“I owe Hardcastle much, Simon.” She’d found a hidden part of herself, and she would forever be grateful for his austere and exacting expectations for having revealed it. Now she was considered an influential force in society and a fashion icon the ton followed avidly and loathed in equal measure. Despite the fact Hardcastle had taken a mistress, he had supported Georgiana in all her endeavors, with kindness, with respect, and even love. It wasn’t that he had failed her by taking another to his bed, but that she had failed him by responding to his caresses with tepid passion, a reminder that had been driven home with painful accuracy.

Hardcastle had been gravely dignified. It had shocked Georgiana he’d had a mistress. She had fled to her mother in tears at the humiliation and had been scolded. Men of great nobility were expected to procure mistresses, because genteel wives were not built to satiate men’s baser urges. The entire conversation had been mortifying and illuminating. She had boldly approached her duke and made it known she would happily provide for his baser urges, whatever they were, though she couldn’t really imagine what they could possibly be. She had shocked him, and then she, in turn, had been shocked when he replied she was not a woman of passions, and she should not trouble herself.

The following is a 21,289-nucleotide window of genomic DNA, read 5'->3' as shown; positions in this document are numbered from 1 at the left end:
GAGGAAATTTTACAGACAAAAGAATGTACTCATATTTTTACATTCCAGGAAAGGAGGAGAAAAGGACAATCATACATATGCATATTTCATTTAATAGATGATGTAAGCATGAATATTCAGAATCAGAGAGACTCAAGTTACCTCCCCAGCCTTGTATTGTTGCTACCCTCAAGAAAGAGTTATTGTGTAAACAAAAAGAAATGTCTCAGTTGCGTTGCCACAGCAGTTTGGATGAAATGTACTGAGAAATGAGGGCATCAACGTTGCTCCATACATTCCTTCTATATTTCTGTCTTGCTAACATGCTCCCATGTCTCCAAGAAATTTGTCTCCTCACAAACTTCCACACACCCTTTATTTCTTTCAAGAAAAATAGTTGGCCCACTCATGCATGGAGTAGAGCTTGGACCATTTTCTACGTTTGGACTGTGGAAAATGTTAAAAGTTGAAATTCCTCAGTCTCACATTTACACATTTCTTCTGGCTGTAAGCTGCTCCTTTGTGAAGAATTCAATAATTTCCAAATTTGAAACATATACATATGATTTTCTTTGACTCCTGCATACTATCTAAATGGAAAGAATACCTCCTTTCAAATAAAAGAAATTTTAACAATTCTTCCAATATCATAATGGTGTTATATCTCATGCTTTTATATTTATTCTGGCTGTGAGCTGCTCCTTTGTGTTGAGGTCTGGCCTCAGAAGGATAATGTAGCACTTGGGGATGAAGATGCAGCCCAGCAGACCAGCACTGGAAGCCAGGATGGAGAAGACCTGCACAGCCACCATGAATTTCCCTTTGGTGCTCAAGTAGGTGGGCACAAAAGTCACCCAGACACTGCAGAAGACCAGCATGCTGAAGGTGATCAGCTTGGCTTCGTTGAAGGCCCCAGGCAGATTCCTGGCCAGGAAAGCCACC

“He had a most ardent desire to see our son’s legacy protected from debt and scandal,” she told her brother, pushing the memories aside.

“You do not owe him the rest of your life, Georgie.”

“You haven’t called me Georgie in years,” she said. She had missed the comfort of her childhood name and the free young girl the name had been made for.

Simon frowned. “It was a slip, unbecoming of a lady of your stature.”

“Truly, I do not mind. In fact, I would prefer you refer to me as Georgie.”

He slid her a probing glance. “And you are digressing. That is quite unlike you, dear sister.”

They reached a garden bench and lowered themselves. His dark-blue eyes, a reflection of hers, glowed with concern. “Confide in me, Georgiana. You are not acting yourself.”

“This is quite an indelicate conversation for us to have, wouldn’t you agree?”